Thu, Nov 02, 2017 - Page 7 News List

Rescued women defend their account of ordeal at sea

DISCREPANCIES:Doubt has been cast on some of the women’s claims, including surviving a storm and a shark attack, as well as contact with a Taiwanese fishing boat

AP, HONOLULU

Two women from Hawaii who were rescued after being lost at sea on Tuesday defended their account of the ordeal, insisting that a storm was whipping up 9m waves and near hurricane force winds on the night they set sail in a 15m boat, despite government records that showed no severe weather in the area.

The US Coast Guard is reviewing records from the days after Jennifer Appel and Tasha Fuiava put to sea, but NASA satellite images for the days around their departure show no organized storms in the area where they planned to travel.

There was a tropical cyclone in the region, but it was near Fiji, thousands of kilometers west of Hawaii. Localized squalls are known to pop up, but a storm lasting three days would have been visible on satellite, not to mention mass warnings to the public to brace for the weather.

“We got into a Force 11 storm, and it lasted for two nights and three days,” Appel said.

Coast guard officials on Monday told reporters that the two women had an emergency beacon, but never turned it on, because they did not fear for their lives.

If they had, rescue would have been headed their way in a matter of minutes, the official said.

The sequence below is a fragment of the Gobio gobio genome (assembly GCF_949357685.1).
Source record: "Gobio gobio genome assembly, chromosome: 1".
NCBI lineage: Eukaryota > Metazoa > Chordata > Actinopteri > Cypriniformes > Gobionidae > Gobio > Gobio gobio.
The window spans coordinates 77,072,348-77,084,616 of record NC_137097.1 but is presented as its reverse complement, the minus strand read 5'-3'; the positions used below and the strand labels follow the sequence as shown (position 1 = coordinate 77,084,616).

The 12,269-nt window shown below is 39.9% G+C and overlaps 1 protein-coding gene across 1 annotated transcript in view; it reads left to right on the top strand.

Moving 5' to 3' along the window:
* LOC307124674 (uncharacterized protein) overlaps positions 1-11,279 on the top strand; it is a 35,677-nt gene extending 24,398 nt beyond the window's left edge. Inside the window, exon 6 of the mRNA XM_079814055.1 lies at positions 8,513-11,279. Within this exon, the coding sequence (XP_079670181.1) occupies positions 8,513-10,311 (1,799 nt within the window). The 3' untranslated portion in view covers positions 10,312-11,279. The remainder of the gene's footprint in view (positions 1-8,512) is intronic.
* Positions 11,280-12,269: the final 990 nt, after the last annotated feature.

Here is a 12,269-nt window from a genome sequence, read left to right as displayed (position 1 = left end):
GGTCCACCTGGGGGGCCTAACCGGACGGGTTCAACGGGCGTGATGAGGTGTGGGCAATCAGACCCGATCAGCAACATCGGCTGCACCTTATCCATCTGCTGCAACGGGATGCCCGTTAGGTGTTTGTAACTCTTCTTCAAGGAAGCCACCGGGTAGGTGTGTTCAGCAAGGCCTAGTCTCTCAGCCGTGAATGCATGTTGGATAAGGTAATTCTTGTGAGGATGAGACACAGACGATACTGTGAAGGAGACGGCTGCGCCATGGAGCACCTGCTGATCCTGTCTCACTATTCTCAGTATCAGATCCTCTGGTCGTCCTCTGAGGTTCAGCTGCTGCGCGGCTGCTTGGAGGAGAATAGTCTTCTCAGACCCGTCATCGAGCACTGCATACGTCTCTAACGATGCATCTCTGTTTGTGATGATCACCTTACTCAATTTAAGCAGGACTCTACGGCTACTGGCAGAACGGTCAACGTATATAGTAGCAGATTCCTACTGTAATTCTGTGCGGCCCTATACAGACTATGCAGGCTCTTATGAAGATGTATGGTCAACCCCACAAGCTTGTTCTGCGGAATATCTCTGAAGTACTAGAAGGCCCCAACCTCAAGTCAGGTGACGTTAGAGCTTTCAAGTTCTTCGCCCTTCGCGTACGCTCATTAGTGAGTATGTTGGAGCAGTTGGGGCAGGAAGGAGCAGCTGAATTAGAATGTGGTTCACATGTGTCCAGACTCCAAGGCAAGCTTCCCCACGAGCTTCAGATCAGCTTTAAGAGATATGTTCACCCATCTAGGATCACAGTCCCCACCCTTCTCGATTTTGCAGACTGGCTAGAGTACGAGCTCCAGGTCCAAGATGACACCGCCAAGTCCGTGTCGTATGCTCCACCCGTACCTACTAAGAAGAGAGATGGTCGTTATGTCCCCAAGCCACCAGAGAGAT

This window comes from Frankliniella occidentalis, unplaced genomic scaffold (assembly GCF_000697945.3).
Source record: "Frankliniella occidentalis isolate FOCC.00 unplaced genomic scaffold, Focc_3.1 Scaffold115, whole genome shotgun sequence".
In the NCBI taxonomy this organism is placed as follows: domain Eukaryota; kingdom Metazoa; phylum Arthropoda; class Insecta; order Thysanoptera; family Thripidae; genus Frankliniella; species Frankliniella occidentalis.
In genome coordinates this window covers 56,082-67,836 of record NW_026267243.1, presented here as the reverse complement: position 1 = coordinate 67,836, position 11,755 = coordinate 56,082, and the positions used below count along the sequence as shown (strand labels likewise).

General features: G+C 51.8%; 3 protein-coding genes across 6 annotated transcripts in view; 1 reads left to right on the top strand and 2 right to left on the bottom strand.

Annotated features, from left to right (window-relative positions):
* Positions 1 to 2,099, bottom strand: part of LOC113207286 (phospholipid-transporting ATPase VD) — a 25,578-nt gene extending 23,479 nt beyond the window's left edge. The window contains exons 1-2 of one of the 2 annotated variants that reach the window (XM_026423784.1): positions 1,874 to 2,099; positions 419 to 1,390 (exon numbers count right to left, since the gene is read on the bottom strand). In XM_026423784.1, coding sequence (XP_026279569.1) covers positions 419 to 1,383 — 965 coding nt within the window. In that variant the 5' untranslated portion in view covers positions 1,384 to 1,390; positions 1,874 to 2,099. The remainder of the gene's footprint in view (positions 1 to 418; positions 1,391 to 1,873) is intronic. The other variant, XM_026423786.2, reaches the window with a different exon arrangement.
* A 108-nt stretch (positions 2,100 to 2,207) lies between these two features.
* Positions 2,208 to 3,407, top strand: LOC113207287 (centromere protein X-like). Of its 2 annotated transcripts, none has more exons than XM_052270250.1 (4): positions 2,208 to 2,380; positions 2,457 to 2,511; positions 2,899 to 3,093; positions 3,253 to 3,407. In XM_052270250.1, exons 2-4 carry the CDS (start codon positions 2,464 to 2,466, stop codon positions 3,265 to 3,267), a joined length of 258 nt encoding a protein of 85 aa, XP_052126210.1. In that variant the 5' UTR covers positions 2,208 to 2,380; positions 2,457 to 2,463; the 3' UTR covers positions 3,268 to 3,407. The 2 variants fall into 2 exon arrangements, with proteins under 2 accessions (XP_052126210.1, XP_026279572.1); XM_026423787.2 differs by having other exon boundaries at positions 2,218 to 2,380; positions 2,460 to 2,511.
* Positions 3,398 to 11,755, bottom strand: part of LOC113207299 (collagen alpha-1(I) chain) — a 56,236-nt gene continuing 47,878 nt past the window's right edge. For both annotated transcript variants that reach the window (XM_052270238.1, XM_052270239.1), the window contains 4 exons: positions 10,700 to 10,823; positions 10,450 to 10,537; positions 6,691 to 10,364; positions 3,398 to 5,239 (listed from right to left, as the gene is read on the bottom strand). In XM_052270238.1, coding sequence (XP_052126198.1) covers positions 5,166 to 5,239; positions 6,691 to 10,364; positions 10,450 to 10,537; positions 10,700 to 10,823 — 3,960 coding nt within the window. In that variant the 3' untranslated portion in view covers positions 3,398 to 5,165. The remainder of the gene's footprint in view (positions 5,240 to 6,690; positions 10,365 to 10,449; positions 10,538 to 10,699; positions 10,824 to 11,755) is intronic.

The women “stated they never felt like they were truly in distress, like in a 24-hour period they were going to die,” coast guard spokeswoman Petty Officer Second Class Tara Molle said on Monday.

The women on Tuesday said that they did not use the beacon because they never felt they were in immediate danger, yet they have been quoted as saying they did not think they would survive another day and that they were fearful during a dramatic tiger shark attack that lasted for six hours.

Furthermore, the pair said they had been flagging vessels and sending distress signals for at least 98 days.

“We knew we weren’t going to make it,” Appel said. “So that’s when we started making distress calls.”

The coast guard outlined other inconsistencies in their account, most notably on the timing of events.

Appel’s mother, Joyce, told reporters that she called the coast guard to report her daughter missing a week and a half after they departed for what they believed would be an 18-day trip to Tahiti.

However, the coast guard never got a call from Joyce Appel. They received a call from a “family friend” they identified as a male on May 19, still several days before the women were expected to arrive.

The women said they filed a float plan listing their course and other details with some friends and relatives.

However, in an interview with the coast guard, the women said they had filed no float plan.

They also defended their claims that their boat would not fit into harbors on some Hawaiian islands, places where much larger vessels come and go regularly.

Their description of 6m to 9m-long tiger sharks ramming their boat in a coordinated attack for more than six hours could simply be misperception, but scientists who study sharks said that behavior has never been recorded and that tiger sharks grow to only about 5m in length.

University of Hawaii professor and veteran shark researcher Kim Holland said he has never heard of any kind of shark repeatedly attacking a boat hull throughout a night, adding that tiger sharks never jump out of the water and do not make coordinated attacks.

Sometimes sharks will congregate around a food source like a whale carcass, but Holland said that was unlikely in this case “if there’s nothing there to attract the animals. I mean this is just an inert boat hull.”

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